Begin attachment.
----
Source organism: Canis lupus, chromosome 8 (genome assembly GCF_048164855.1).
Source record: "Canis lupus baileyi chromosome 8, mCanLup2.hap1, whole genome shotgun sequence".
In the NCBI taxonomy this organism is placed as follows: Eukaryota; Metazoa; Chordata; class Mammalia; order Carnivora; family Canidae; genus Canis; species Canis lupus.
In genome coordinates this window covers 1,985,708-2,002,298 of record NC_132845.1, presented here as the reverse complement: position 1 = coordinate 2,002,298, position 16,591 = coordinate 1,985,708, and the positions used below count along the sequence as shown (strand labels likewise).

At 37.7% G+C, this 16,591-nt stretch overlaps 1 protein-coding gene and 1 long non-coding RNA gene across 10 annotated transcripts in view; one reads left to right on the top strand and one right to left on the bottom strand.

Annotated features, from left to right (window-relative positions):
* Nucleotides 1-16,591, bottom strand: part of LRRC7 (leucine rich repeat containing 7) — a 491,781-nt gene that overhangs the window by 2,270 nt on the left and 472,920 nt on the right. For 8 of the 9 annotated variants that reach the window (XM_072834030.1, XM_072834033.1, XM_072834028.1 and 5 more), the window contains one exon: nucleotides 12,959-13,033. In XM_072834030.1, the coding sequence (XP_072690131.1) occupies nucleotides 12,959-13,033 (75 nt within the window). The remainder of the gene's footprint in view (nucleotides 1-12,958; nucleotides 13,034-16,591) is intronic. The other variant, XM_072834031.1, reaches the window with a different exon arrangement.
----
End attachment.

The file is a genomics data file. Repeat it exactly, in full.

Source organism: Canis lupus, chromosome 8 (genome assembly GCF_048164855.1).
Source record: "Canis lupus baileyi chromosome 8, mCanLup2.hap1, whole genome shotgun sequence".
In the NCBI taxonomy this organism is placed as follows: Eukaryota; Metazoa; Chordata; class Mammalia; order Carnivora; family Canidae; genus Canis; species Canis lupus.
In genome coordinates this window covers 1,985,708-2,002,298 of record NC_132845.1, presented here as the reverse complement: position 1 = coordinate 2,002,298, position 16,591 = coordinate 1,985,708, and the positions used below count along the sequence as shown (strand labels likewise).

At 37.7% G+C, this 16,591-nt stretch overlaps 1 protein-coding gene and 1 long non-coding RNA gene across 10 annotated transcripts in view; one reads left to right on the top strand and one right to left on the bottom strand.

Annotated features, from left to right (window-relative positions):
* Nucleotides 1-16,591, bottom strand: part of LRRC7 (leucine rich repeat containing 7) — a 491,781-nt gene that overhangs the window by 2,270 nt on the left and 472,920 nt on the right. For 8 of the 9 annotated variants that reach the window (XM_072834030.1, XM_072834033.1, XM_072834028.1 and 5 more), the window contains one exon: nucleotides 12,959-13,033. In XM_072834030.1, the coding sequence (XP_072690131.1) occupies nucleotides 12,959-13,033 (75 nt within the window). The remainder of the gene's footprint in view (nucleotides 1-12,958; nucleotides 13,034-16,591) is intronic. The other variant, XM_072834031.1, reaches the window with a different exon arrangement.